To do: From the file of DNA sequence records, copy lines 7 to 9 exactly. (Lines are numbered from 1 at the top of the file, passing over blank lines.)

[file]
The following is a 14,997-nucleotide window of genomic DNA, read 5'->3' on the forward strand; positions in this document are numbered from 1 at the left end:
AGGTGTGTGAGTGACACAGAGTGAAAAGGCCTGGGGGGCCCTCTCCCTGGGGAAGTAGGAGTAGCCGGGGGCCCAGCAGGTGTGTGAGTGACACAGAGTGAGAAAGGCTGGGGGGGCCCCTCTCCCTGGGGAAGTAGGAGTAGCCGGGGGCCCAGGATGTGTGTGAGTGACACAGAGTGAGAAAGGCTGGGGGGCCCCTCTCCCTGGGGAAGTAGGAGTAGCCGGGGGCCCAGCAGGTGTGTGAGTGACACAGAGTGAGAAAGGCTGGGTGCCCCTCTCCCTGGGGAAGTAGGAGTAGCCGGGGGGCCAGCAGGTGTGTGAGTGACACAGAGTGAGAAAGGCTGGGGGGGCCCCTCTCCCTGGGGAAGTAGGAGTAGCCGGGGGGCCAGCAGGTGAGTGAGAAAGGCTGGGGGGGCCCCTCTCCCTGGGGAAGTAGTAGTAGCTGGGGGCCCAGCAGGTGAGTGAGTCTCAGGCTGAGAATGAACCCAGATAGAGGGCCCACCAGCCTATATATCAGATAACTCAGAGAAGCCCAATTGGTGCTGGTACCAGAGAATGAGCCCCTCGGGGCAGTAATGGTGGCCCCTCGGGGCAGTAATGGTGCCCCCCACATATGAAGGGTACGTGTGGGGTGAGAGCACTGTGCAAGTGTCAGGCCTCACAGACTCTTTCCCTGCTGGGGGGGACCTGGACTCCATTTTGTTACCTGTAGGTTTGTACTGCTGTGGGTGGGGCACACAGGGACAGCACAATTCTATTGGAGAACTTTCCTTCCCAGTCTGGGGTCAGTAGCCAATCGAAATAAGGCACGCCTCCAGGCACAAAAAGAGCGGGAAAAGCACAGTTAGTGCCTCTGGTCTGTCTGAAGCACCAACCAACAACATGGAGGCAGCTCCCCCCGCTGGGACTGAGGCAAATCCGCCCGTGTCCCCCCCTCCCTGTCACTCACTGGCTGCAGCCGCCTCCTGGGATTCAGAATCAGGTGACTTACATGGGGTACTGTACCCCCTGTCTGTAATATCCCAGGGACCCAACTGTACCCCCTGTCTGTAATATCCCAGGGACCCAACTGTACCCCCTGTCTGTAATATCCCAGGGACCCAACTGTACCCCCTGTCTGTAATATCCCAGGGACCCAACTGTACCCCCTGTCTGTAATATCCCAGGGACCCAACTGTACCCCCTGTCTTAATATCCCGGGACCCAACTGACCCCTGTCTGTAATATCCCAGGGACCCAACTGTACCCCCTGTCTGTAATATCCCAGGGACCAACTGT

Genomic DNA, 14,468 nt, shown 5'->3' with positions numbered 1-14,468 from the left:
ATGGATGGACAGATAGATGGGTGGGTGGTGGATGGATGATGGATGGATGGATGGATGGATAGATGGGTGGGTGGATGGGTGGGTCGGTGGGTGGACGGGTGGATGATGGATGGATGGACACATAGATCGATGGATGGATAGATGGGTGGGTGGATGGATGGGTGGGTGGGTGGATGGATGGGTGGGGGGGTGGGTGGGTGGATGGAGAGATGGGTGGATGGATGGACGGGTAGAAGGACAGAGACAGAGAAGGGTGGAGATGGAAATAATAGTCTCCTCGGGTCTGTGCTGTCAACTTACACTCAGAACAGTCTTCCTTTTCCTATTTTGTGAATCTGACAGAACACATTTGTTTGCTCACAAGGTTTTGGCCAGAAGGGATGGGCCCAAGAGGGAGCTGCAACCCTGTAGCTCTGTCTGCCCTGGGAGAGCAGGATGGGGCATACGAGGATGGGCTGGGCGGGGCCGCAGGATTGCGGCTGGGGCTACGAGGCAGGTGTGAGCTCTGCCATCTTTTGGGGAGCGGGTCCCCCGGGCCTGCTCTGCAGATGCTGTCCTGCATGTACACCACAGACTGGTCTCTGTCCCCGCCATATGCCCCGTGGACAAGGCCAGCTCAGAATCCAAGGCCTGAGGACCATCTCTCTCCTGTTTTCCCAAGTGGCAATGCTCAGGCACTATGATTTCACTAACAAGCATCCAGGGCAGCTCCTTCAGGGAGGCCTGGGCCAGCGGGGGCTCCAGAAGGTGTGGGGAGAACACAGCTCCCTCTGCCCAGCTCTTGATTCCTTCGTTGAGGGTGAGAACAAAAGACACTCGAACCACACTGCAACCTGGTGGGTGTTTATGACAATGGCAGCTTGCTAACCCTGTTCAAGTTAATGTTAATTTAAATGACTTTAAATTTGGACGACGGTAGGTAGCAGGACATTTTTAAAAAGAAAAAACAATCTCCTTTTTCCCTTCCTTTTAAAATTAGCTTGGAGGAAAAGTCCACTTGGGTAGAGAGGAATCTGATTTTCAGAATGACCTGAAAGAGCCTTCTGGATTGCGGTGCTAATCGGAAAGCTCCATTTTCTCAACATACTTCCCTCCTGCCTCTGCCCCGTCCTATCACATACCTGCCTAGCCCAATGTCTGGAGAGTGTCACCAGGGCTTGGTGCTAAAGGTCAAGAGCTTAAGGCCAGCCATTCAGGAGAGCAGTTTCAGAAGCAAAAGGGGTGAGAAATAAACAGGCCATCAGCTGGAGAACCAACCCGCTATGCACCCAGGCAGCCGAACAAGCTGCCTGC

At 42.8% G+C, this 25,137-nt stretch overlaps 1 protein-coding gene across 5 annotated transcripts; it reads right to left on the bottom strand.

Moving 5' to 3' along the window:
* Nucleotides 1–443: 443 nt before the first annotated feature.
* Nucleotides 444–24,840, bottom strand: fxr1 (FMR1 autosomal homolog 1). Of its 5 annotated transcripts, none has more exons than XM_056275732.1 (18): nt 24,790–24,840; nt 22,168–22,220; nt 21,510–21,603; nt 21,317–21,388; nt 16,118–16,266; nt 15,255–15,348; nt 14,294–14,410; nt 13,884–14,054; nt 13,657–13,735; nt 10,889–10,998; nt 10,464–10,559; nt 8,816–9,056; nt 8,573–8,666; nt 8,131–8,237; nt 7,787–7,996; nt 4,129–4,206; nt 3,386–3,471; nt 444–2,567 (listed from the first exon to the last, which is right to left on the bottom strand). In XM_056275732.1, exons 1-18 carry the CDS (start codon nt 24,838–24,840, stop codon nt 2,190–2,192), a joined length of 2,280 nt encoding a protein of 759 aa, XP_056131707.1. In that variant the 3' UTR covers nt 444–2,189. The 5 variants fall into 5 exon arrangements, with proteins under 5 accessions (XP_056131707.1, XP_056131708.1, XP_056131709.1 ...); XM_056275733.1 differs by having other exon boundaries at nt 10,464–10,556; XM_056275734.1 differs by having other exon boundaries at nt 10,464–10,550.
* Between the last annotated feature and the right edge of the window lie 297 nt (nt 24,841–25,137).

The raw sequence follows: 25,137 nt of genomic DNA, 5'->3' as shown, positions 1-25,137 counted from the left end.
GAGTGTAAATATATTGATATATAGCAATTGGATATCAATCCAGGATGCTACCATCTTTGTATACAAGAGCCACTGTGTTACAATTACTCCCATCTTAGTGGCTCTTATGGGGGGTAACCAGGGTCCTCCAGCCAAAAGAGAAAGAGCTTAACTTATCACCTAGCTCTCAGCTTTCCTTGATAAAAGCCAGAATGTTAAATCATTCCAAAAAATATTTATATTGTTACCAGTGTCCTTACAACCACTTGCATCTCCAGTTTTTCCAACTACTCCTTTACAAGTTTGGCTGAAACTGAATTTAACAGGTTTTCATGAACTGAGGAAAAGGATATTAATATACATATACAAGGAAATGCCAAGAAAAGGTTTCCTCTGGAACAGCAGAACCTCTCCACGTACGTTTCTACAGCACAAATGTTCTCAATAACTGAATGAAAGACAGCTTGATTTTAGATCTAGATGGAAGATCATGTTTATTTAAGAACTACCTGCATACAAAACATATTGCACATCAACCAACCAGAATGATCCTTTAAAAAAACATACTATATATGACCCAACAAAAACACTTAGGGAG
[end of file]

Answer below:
* Nucleotides 1–443: 443 nt before the first annotated feature.
* Nucleotides 444–24,840, bottom strand: fxr1 (FMR1 autosomal homolog 1). Of its 5 annotated transcripts, none has more exons than XM_056275732.1 (18): nt 24,790–24,840; nt 22,168–22,220; nt 21,510–21,603; nt 21,317–21,388; nt 16,118–16,266; nt 15,255–15,348; nt 14,294–14,410; nt 13,884–14,054; nt 13,657–13,735; nt 10,889–10,998; nt 10,464–10,559; nt 8,816–9,056; nt 8,573–8,666; nt 8,131–8,237; nt 7,787–7,996; nt 4,129–4,206; nt 3,386–3,471; nt 444–2,567 (listed from the first exon to the last, which is right to left on the bottom strand). In XM_056275732.1, exons 1-18 carry the CDS (start codon nt 24,838–24,840, stop codon nt 2,190–2,192), a joined length of 2,280 nt encoding a protein of 759 aa, XP_056131707.1. In that variant the 3' UTR covers nt 444–2,189. The 5 variants fall into 5 exon arrangements, with proteins under 5 accessions (XP_056131707.1, XP_056131708.1, XP_056131709.1 ...); XM_056275733.1 differs by having other exon boundaries at nt 10,464–10,556; XM_056275734.1 differs by having other exon boundaries at nt 10,464–10,550.
* Between the last annotated feature and the right edge of the window lie 297 nt (nt 24,841–25,137).